Jon Bon Jovi has severed ties with his record label Mercury Records after 32 years.
Bon Jovi signed with Mercury Records in 1983 and released his first album Bon Jovi in January 1984.
It wasn’t until the third album Slippery When Wet in 1986 when the band took off globally and scored their first number one record internationally.
Slippery When Wet included You Give Love A Bad Name, Wanted Dead Of Alive and Livin’ On A Prayer.
The band has symbolised their break from Mercury Records in the title track of their new album Burning Bridges, which acts a self-explanatory resignation from the label.
The song attacks the current regime of Universal Music, the owner of Mercury, with the lyrics “After 30 years of loyalty, they let you dig the grave / Now maybe you can learn to sing or strum along / Well I’ll give you half the publishing / You’re why I wrote this song.”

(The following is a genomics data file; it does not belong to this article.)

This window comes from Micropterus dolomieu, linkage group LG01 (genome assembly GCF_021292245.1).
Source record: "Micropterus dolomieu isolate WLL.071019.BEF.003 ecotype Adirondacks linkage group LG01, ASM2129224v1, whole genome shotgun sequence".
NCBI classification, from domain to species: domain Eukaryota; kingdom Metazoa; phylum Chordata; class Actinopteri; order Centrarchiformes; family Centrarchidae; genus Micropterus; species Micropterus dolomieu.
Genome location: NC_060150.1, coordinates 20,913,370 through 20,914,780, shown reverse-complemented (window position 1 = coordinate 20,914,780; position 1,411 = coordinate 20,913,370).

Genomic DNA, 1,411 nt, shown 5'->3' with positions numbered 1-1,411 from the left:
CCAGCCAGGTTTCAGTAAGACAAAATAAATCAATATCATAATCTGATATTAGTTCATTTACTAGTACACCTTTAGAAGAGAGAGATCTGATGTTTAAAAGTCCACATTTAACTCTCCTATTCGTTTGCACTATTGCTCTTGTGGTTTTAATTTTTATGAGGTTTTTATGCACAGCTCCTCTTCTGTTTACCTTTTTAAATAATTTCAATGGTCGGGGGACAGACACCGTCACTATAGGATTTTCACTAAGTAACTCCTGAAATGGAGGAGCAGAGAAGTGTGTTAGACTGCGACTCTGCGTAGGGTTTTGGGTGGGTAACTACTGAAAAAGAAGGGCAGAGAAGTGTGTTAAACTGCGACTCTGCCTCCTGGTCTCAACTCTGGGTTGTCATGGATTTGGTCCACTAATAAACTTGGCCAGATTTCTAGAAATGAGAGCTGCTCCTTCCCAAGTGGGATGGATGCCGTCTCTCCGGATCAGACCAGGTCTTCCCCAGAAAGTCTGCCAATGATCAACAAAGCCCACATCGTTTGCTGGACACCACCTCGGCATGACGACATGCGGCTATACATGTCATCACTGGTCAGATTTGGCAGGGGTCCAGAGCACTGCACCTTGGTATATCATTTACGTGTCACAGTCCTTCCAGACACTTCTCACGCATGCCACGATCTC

This week Jon Bon Jovi was open about the songs meaning telling Billboard, “This hits it right in the head and tells you what happened. Listen to the lyrics because it explains exactly what happened. And that’s that.”
The new album Burning Bridges was released to end the contract with Universal/Mercury.
The first non-Mercury Bon Jovi album will be released in 2016.